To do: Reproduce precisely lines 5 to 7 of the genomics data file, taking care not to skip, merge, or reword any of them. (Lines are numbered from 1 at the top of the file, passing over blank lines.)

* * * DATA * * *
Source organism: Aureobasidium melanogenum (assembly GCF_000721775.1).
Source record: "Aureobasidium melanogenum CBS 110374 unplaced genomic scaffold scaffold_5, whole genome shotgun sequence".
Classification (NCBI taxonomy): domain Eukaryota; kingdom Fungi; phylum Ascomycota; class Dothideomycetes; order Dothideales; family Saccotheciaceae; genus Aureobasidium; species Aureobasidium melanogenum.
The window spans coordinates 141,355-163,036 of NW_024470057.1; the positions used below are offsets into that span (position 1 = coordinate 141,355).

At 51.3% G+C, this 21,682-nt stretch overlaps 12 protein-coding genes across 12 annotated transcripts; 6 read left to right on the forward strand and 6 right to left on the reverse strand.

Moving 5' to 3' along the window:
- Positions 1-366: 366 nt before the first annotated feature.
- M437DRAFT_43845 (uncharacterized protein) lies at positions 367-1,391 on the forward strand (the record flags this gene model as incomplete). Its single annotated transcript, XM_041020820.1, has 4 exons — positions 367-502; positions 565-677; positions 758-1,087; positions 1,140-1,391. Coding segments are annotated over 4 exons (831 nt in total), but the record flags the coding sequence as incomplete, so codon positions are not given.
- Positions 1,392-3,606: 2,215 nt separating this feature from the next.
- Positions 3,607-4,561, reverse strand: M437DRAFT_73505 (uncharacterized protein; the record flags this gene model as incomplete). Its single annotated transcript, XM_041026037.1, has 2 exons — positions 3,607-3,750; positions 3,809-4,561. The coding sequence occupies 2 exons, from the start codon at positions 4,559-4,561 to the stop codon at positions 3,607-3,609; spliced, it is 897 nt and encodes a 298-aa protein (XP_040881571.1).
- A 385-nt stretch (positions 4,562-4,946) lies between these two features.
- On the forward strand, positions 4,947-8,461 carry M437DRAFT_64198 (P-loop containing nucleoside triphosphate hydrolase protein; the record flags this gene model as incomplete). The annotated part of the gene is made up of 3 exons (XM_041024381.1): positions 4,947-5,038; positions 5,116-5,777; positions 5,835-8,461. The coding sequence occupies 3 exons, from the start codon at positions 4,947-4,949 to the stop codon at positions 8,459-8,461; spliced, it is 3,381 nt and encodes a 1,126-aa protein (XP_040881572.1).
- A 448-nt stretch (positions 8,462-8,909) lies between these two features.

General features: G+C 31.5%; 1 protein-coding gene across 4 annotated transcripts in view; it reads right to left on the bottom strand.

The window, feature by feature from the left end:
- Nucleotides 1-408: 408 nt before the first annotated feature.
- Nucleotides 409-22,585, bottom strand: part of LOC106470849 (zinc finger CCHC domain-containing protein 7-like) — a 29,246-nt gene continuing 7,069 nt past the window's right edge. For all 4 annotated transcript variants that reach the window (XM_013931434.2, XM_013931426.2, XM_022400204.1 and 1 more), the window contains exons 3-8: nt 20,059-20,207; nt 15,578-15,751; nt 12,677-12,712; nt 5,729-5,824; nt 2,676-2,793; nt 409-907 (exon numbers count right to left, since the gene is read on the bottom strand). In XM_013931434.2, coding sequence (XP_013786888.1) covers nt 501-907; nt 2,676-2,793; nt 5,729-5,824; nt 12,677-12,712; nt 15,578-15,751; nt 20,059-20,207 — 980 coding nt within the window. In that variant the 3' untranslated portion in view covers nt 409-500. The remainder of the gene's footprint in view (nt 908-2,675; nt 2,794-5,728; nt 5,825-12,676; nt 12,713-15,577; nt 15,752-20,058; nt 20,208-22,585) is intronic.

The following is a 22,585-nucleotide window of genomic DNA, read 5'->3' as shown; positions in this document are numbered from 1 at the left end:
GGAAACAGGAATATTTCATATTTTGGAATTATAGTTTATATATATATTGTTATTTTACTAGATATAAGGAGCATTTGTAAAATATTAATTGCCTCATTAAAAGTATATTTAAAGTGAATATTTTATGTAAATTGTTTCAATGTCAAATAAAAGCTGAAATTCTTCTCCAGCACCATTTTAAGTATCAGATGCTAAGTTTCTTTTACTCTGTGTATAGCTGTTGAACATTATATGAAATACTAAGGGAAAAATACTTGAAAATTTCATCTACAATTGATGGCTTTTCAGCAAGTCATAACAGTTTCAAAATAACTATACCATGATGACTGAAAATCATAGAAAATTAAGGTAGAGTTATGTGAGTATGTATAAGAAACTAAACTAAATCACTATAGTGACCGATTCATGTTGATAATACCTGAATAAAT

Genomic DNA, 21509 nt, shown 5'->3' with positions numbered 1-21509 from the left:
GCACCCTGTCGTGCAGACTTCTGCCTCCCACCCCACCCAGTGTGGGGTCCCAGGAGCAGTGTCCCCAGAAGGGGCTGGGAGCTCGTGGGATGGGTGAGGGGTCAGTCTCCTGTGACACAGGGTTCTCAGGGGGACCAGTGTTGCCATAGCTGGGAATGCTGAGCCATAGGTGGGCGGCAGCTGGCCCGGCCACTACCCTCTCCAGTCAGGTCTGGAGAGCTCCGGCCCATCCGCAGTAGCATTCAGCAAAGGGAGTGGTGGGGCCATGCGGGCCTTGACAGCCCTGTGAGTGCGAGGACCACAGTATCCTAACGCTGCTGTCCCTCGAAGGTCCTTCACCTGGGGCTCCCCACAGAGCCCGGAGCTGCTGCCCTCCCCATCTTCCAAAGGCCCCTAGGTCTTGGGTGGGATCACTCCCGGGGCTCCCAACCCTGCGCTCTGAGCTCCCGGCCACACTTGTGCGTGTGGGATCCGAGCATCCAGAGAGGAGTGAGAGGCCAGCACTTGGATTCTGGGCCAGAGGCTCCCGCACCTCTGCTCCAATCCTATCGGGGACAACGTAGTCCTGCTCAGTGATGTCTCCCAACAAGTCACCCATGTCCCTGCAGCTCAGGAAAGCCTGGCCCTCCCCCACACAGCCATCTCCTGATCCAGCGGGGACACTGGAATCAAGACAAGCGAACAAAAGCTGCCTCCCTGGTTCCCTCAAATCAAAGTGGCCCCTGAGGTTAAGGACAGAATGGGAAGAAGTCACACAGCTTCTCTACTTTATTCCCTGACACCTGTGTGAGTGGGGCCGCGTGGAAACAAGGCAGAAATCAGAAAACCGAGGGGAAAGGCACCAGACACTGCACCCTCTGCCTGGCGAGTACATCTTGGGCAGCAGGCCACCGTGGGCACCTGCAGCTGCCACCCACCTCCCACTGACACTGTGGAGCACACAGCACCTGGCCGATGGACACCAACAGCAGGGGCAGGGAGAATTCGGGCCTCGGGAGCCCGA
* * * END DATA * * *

At 51.3% G+C, this 21,682-nt stretch overlaps 12 protein-coding genes across 12 annotated transcripts; 6 read left to right on the forward strand and 6 right to left on the reverse strand.

Moving 5' to 3' along the window:
- Positions 1-366: 366 nt before the first annotated feature.